Bosses pull plug on Balmoral's summer cruises
PLEASURE cruiser the Balmoral will not be sailing in the Bristol Channel next year after a disastrous summer season plagued by bad weather.
Bosses at Waverley Steam Navigation Company, a registered charity, have pulled the plug on summer cruises on the Balmoral in 2013, blaming the wettest summer for 100 years.
The charity, which raises money through the excursions to maintain and preserve both boats, has been running cruises around the coast of Britain on the paddle steamer Waverley since 1975 and the Balmoral since 1986.
But poor weather over recent years has led to many cancelled or disrupted sailings on the Balmoral, which has had a significant impact on the ship's contribution to the charity's income. The Waverley operates most of her season in Scotland in the mostly sheltered waters of the Firth of Clyde, which protects her from the vagaries of the weather, spending only a short time in the Bristol Channel.
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Balmoral, which can take up to 750 passengers, operates mainly in the Bristol Channel and Irish Sea, areas which its owners say are more exposed to the elements, resulting in an increased number of disruptions to the timetable.
During this year's season, 19,910 people sailed on the Balmoral, while 110,514 sailed on the Waverley.
Although details of all the excursions affected were not available last night, Waverley Excursions chief executive Kathleen O'Neill said "many" of this year's sailings had been cancelled or disrupted in a summer hit by storms and record rainfall.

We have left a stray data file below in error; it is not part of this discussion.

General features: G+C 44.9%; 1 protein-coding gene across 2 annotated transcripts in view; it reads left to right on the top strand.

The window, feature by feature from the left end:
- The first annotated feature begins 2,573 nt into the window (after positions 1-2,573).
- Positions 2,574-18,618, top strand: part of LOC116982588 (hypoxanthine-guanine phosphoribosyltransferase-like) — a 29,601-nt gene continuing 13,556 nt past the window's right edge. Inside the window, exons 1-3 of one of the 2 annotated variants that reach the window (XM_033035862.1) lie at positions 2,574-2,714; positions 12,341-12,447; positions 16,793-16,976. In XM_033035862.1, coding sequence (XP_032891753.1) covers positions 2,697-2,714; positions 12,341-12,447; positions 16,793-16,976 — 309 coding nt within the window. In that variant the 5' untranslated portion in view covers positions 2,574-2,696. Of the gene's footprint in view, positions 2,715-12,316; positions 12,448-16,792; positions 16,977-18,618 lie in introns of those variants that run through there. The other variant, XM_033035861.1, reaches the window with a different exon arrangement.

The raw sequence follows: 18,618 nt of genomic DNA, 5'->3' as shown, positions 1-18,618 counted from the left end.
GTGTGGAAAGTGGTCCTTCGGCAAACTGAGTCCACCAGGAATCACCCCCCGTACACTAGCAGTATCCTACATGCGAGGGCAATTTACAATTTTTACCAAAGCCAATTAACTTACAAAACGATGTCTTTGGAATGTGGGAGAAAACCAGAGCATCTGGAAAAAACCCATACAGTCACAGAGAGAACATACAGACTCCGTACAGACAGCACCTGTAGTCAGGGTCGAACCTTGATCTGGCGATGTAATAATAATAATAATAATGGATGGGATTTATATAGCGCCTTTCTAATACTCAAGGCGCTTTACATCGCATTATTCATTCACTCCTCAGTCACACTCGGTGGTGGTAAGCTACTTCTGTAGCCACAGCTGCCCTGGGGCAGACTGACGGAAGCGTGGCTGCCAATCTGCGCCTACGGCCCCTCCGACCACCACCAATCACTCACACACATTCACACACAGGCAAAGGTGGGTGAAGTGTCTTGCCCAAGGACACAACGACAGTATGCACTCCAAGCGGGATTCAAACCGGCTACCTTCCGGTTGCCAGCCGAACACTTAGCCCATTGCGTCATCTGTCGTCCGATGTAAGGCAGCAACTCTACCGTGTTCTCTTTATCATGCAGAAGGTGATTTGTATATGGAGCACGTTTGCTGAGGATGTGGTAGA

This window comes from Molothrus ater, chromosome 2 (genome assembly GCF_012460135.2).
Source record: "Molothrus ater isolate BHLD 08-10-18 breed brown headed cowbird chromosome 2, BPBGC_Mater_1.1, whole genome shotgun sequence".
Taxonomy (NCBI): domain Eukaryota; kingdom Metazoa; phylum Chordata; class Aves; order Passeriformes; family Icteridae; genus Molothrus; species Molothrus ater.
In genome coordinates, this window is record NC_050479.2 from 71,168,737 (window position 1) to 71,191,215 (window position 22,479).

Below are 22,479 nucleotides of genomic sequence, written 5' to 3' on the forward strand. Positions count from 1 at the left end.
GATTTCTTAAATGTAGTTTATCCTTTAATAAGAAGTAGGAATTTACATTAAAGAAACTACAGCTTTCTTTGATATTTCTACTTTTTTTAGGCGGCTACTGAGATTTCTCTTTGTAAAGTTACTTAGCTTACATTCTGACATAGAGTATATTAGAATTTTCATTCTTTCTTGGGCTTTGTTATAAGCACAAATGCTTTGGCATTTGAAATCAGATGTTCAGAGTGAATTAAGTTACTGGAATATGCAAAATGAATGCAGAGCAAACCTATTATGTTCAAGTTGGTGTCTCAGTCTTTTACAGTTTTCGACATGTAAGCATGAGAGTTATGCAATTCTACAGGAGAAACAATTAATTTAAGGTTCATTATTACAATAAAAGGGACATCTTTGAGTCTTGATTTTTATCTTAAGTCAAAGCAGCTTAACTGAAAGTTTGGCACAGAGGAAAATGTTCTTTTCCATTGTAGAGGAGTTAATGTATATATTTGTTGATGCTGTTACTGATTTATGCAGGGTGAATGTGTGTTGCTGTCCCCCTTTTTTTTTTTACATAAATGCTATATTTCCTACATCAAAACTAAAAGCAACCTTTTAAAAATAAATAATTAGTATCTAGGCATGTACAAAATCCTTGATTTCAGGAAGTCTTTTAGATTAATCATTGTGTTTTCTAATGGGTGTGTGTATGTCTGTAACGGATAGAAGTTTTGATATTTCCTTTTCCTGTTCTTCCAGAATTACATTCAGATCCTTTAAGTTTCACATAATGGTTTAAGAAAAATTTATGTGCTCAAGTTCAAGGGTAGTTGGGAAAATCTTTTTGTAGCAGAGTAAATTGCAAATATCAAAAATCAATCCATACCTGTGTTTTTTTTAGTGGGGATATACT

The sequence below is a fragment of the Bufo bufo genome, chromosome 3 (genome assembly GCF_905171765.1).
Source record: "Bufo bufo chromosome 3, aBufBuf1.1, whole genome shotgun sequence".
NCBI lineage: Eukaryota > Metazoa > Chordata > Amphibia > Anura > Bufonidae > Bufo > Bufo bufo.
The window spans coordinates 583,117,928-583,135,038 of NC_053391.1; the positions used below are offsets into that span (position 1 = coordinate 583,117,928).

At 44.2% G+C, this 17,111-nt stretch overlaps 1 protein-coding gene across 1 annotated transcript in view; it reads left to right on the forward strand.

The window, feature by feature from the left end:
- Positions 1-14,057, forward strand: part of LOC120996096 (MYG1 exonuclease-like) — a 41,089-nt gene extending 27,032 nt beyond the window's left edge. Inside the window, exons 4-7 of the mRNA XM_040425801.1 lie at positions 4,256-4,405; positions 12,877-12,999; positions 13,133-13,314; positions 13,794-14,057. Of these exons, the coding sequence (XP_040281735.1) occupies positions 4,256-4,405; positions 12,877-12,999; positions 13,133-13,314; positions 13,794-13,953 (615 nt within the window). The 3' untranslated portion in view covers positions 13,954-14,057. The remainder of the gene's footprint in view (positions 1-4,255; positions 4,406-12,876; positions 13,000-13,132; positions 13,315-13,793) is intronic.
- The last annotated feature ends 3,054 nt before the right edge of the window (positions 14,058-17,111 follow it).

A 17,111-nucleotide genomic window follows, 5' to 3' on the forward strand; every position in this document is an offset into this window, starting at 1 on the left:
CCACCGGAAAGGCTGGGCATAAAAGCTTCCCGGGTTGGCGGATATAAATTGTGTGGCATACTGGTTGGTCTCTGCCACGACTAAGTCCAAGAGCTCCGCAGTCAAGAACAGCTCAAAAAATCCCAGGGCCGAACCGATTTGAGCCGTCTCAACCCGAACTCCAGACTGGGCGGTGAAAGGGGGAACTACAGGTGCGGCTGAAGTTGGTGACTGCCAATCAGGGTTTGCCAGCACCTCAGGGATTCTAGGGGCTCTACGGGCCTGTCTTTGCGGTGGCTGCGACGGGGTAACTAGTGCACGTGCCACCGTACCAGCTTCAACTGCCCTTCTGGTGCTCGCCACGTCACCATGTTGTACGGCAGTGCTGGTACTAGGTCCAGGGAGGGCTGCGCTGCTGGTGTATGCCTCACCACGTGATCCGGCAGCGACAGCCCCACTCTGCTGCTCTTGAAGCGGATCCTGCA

She said: "Balmoral's operation has been hampered increasingly in recent years by extreme weather conditions.
"Clearly we are unable to predict the weather for 2013 but none of the forecasters are predicting a significant improvement over recent years.
"After taking a wide range of considerations into account, the company has reluctantly decided that it would be too great a risk to operate Balmoral next year and that doing so would increase the threat to the future of both ships."
At the moment the Balmoral is being maintained by volunteers in Bristol.
The charity hopes the ship will return to its programme of sailings again in 2014.
Mrs O'Neill added: "We are looking at alternative ways of utilising the ship in 2013 and over the coming months we will seek to identify a robust operating programme to offer the prospect of returning her to service in 2014 and beyond.
"Waverley will continue to serve communities in all the areas she has operated for so long.
"This has been a very difficult decision but we consider that it offers the best way in the current circumstances to ensure the Waverley's continued operation."
Each year an estimated 5,000 people visit Clevedon Pier for Balmoral cruises. Piermistress Linda Strong said the decision to cancel the 2013 season was "very disappointing".
"But because of the severe weather this year, which did hamper the number of times the ship could visit, I can understand why perhaps they have had to make the decision," she said.
The Balmoral underwent a major refit ten years ago, with £1 million spent to replace the engines and restore the ageing saloons and decks thanks to a Heritage Lottery grant.
A further £50,000 was won from the People's Millions fund in 2010 to renovate the ship's lounge.
Regular Balmoral crew members will transfer to the Waverley.